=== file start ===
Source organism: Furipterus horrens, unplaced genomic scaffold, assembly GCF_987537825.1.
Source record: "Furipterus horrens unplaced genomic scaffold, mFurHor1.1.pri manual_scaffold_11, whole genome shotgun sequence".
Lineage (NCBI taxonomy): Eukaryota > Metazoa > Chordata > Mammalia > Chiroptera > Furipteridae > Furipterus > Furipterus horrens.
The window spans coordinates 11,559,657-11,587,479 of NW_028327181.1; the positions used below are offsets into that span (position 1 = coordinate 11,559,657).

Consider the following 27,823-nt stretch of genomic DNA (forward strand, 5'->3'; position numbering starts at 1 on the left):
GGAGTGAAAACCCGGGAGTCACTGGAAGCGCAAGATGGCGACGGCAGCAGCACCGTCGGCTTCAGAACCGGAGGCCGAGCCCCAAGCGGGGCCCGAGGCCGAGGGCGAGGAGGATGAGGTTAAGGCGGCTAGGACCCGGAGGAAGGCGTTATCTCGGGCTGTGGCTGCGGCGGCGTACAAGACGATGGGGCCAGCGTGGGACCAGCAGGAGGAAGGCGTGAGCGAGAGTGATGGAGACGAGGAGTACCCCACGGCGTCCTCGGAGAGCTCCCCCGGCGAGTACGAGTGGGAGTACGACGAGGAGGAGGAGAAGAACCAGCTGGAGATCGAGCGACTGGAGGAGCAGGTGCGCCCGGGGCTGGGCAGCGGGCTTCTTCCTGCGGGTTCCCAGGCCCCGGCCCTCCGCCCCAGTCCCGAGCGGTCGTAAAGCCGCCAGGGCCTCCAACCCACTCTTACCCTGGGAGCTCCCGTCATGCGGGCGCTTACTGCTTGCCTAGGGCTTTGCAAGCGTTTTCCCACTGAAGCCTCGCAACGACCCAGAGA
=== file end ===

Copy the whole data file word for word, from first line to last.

Source organism: Furipterus horrens, unplaced genomic scaffold, assembly GCF_987537825.1.
Source record: "Furipterus horrens unplaced genomic scaffold, mFurHor1.1.pri manual_scaffold_11, whole genome shotgun sequence".
Lineage (NCBI taxonomy): Eukaryota > Metazoa > Chordata > Mammalia > Chiroptera > Furipteridae > Furipterus > Furipterus horrens.
The window spans coordinates 11,559,657-11,587,479 of NW_028327181.1; the positions used below are offsets into that span (position 1 = coordinate 11,559,657).

Consider the following 27,823-nt stretch of genomic DNA (forward strand, 5'->3'; position numbering starts at 1 on the left):
GGAGTGAAAACCCGGGAGTCACTGGAAGCGCAAGATGGCGACGGCAGCAGCACCGTCGGCTTCAGAACCGGAGGCCGAGCCCCAAGCGGGGCCCGAGGCCGAGGGCGAGGAGGATGAGGTTAAGGCGGCTAGGACCCGGAGGAAGGCGTTATCTCGGGCTGTGGCTGCGGCGGCGTACAAGACGATGGGGCCAGCGTGGGACCAGCAGGAGGAAGGCGTGAGCGAGAGTGATGGAGACGAGGAGTACCCCACGGCGTCCTCGGAGAGCTCCCCCGGCGAGTACGAGTGGGAGTACGACGAGGAGGAGGAGAAGAACCAGCTGGAGATCGAGCGACTGGAGGAGCAGGTGCGCCCGGGGCTGGGCAGCGGGCTTCTTCCTGCGGGTTCCCAGGCCCCGGCCCTCCGCCCCAGTCCCGAGCGGTCGTAAAGCCGCCAGGGCCTCCAACCCACTCTTACCCTGGGAGCTCCCGTCATGCGGGCGCTTACTGCTTGCCTAGGGCTTTGCAAGCGTTTTCCCACTGAAGCCTCGCAACGACCCAGAGA